In the interview, Rice describes the decriminalization proposal – for which he is a co-sponsor – as “not an earth-shattering pivot that would turn our state on its ear or hurl us into a chaotic upheaval.”
“This is a simple, common sense, compassionate law that protects many residents,” Rice said in the report. “It levels the playing field so that Blacks, people of color, and those unable to afford the same legal representation as affluent offenders do not find themselves arrested, incarcerated and rendered unable to obtain work, housing or even student loans.”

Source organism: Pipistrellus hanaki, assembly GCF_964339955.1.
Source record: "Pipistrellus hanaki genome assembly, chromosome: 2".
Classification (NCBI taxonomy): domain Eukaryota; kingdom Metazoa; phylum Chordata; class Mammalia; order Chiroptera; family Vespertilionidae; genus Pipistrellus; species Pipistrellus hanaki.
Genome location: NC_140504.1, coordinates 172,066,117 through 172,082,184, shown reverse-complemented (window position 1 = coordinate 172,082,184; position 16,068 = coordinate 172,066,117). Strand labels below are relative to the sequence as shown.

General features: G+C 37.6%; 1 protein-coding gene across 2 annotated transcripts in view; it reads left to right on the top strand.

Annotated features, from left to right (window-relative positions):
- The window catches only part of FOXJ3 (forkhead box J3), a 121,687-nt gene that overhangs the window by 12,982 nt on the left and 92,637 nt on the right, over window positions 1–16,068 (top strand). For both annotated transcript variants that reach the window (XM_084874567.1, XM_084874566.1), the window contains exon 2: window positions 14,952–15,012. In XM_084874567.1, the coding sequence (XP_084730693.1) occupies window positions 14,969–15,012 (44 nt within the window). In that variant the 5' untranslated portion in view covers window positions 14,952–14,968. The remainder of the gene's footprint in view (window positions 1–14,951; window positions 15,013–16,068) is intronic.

Rice, along with Democratic Sens. Sandra Cunningham and Teresa Ruiz, introduced a bill on June 4, while another decriminalization measure was approved by the Assembly June 18. Rice is also a sponsor of that bill.
The measure would need 21 votes in the Senate, and a Globe vote count found lawmakers who do not support broad legalization would support the decriminalization bill. The Senate is led by Democrat Stephen Sweeney who supports comprehensive legalization but last year indicated he was “very skeptical” of decriminalization plans.